She is cupbearer of the gods and serves nectar and ambrosia . After an awkwardness, she is replaced by Ganymede . After the hero Heracles was burned and raised to Olympus , the gods gave him Hebe to wife. From him she has the children Alexiares and Aniketus .
Hebe had the power to give people a new youth. Thus, on Zeus 'command, she renewed the youth of Iolaos , Heracles' nephew.
Cult and representation
In Greece, Hebe was worshiped in the following places:
- together with Hera in Mantineia . The cult images of Hera, Athene and Hebe were works of Praxiteles .
- together with Hera in the Heraion of Argos , where her cult image made of gold and ivory - a work of Naukydes - stood next to the cult image of Hera.
- together with Herakles in Athens and Kos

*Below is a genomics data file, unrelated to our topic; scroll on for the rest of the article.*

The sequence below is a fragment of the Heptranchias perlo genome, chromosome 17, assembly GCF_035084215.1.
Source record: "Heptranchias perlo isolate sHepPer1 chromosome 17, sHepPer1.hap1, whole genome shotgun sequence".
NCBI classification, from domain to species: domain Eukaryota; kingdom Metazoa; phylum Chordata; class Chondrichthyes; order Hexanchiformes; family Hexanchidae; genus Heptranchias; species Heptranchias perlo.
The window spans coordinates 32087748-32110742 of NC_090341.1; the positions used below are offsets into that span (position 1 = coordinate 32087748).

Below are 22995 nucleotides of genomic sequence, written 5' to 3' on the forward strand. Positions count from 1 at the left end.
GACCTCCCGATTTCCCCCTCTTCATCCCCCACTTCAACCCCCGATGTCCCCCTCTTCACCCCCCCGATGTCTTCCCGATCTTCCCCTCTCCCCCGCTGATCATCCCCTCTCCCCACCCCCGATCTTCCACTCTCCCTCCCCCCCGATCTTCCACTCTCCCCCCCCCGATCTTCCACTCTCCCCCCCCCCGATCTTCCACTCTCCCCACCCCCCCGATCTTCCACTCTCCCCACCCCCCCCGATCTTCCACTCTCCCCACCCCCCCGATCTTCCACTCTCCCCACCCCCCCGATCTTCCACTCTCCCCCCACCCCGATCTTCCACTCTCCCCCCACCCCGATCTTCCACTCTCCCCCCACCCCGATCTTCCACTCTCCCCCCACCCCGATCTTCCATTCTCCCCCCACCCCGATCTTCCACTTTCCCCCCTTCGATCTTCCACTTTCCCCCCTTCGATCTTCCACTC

- under the name Dia in Sikyon and Phleius . Pausanias also reports a cult of the Hebe in Phleius, where it was called Ganymeda after him. Her sanctuary is an asylum site and is associated with a festival called Kissotomoi (ivy cut).
Nothing of the cult images mentioned has survived. Hebe is often shown in her role as cupbearer on vase pictures. Her attribute is a jug from which she serves nectar to the gods. The figure is often winged, so it is not clear whether it is Hebe or Iris .
- AF Laurens: Hebe . In: Lexicon Iconographicum Mythologiae Classicae (LIMC). Volume IV, Zurich / Munich 1988, pp. 458-464.
- Ludwig von Sybel : Hebe . In: Wilhelm Heinrich Roscher (Hrsg.): Detailed lexicon of Greek and Roman mythology . Volume 1,2, Leipzig 1890, Sp. 1869–1871 ( ).
- Lifting the Theoi Project (Engl.)
- Hesiod Theogony 921; Homer Odyssey 11,601
- Cicero De natura deorum 1.40
- Diodorus 4.75
- Homer Odyssey 11.605
- Libraries of Apollodorus 2.158
- Ovid 's Metamorphoses 9.396ff
- Pausania's description of Greece 8.9.2f
- Pausanias 2.17.5
- Pausania's description of Greece 1.19.3
- Cornutus Theologiae Graecae compendium 31
- Strabon Geographika 8.6.24
- Pausanias 2.12.4, 2.13.3